Classic In Depth Rewind – Chris Lane

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BMCRewindby Dan O’Sullivan

Lake: The Red River – Shreveport / Bossier City, La.
Winner – Chris Lane

The 2012 Bassmaster Classic is complete, the final standings are in the record books and the champion; Chris Lane, is on his victory lap. The press releases have been drafted and broadcast, and the high level details have been retold, but we at Advanced Angler want a little more.

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The top 10 shaped up like this:
1 Chris Lane – 51.6
2 Greg Vinson – 47.15
3 Keith Poche – 45.15
4 Alton Jones – 45.14
5 Ott Defoe – 44.14
6 Timmy Horton – 44.13
7 Dustin Wilks – 44.12
8 Edwin Evers – 43.8
9 Todd Faircloth – 40.15
10 Bill Lowen – 40.15

But, that’s only a look at the story. We look to go in depth with the top finishers; those who carved their day in the spotlight and challenged for the victory. While we will get the down and dirty details with many of the top finishers, there is no better place to start than with the champion himself.

Chris Lane is a 36-year-old Elite Series pro from Guntersville, Ala. He originally hails from Lakeland, Fla., and his home lake had always been considered the Kissimmee Chain near Kissimmee, Fla. It was his familiarity with Florida fishing that gave him a leg up in the first Southern Open of 2012 – which he won, and eventually the Bassmaster Classic on the Red River.

Practice
Lane revealed that he spent all of his first practice day and most of his second practice day on pool five, the pool which the anglers took off from Red River South Marina. “I knew that Skeet (Reese) had won in pool five and Ike (Mike Iaconelli) had finished second in pool four in the 2009 Classic,” said Lane. “So, I knew that the quality was there in both pools. I also knew that we were going to get hit with nasty storms during practice, so I stayed close early.”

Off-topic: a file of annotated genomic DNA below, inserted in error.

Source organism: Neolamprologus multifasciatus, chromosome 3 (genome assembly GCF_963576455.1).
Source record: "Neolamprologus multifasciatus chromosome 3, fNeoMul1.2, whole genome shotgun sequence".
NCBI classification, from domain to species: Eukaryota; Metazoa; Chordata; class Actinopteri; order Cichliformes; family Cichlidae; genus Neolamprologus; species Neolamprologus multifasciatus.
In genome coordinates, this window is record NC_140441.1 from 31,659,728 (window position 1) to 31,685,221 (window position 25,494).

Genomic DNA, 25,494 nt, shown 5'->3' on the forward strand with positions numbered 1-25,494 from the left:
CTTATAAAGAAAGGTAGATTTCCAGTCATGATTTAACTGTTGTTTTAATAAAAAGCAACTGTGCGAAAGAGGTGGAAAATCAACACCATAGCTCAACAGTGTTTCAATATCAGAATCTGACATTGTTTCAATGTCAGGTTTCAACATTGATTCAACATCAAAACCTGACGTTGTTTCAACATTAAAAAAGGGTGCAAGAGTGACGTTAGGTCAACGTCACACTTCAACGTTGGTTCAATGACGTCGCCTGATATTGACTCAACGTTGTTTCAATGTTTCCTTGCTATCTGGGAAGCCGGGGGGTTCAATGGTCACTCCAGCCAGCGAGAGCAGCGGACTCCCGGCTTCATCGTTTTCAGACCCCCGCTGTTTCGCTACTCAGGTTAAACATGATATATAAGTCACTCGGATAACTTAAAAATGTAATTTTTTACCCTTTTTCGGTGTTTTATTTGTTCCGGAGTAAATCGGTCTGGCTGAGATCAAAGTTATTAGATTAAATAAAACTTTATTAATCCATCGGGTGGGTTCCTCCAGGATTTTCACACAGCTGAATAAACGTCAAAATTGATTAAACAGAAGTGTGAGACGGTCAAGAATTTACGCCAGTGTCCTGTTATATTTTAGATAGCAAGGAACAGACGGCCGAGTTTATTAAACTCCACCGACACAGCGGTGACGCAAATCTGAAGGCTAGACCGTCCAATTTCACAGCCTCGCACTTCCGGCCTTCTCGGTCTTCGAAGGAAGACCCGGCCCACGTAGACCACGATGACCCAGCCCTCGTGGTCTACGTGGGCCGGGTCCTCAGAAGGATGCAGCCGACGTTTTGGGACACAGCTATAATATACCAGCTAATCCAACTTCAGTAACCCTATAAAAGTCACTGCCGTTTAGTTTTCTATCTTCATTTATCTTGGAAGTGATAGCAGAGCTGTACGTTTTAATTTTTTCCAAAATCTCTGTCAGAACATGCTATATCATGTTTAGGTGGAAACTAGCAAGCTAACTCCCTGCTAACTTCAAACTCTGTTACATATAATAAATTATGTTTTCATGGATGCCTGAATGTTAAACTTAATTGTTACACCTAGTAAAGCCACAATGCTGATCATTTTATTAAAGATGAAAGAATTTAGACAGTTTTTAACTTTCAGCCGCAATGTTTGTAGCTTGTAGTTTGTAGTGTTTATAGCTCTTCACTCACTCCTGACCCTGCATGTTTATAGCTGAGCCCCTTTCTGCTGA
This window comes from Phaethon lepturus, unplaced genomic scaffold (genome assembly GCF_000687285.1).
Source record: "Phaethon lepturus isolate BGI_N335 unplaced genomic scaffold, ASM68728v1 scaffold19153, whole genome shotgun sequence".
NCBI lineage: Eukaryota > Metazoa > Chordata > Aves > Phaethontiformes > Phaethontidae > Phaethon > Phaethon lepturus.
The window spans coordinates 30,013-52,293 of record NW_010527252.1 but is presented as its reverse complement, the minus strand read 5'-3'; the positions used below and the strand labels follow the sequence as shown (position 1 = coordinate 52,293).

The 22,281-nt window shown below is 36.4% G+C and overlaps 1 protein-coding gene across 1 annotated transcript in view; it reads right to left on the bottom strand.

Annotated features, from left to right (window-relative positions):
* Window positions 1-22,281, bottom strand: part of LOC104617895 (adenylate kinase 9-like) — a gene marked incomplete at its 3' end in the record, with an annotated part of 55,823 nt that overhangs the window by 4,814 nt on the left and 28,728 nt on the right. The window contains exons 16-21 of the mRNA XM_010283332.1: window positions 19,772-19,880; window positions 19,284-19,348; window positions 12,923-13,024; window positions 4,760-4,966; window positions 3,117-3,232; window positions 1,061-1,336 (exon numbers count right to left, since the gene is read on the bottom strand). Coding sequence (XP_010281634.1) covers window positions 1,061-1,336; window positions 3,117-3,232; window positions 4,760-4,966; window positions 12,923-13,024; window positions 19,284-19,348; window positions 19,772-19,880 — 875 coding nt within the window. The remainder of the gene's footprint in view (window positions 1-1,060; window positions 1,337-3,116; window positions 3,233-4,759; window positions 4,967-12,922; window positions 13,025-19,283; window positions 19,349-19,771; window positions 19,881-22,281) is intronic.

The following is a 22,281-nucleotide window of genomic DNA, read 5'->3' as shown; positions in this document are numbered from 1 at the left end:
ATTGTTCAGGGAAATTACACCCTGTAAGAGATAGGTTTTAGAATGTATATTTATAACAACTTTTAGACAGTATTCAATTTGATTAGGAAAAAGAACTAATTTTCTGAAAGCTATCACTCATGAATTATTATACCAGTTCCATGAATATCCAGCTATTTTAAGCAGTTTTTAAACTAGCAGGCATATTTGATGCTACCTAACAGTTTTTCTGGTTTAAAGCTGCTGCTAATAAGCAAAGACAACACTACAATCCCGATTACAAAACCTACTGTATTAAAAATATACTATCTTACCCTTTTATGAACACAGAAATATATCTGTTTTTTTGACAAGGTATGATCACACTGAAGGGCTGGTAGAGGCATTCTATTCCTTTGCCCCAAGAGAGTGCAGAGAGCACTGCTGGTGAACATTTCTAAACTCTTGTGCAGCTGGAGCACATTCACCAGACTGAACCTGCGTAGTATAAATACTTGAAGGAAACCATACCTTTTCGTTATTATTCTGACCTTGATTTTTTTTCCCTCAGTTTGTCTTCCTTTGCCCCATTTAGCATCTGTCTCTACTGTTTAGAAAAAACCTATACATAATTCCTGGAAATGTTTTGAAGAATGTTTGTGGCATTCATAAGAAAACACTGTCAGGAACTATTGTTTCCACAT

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On the last day of practice, he ventured into the area known as Sullivan’s and the Jungles in search of quality fish he could rely on. What he found was that he was able to catch quality fish in both pools, and that he could win the tournament in both areas; he just had to decide which one to fish. He ended up not having to make a decision; he was able to navigate the locks and use both pool four and pool five in the event.

He established a program that found him fishing backwater ponds that had shallow flats with a steep drop that had at least seven feet of depth nearby. “In Florida during the spring, the buck bass (males) are the first to come into the shallows,” said Lane. “The females hold in deep water and move up when the weather warms. if the weather turns cold, they slip back into the deep water and wait it out. That was my pattern in the Southern Open at the Harris Chain, and the same principles seemed to apply at the Red River.”

He said that the weather and aquatic grasses played a part in both events. In Florida, having the bass held off by cool weather kept them on the outside grass edges, and it did the same in Shreveport / Bossier City – and it played right into his hands.

Day One
He was fortunate to get through the lock into pool four and be the first angler into the backwaters he was fishing. What he found was that the warm weather from the past three days had pushed the water temperature up into the low go’s, and with that warmer water, the bass moved into the shallows.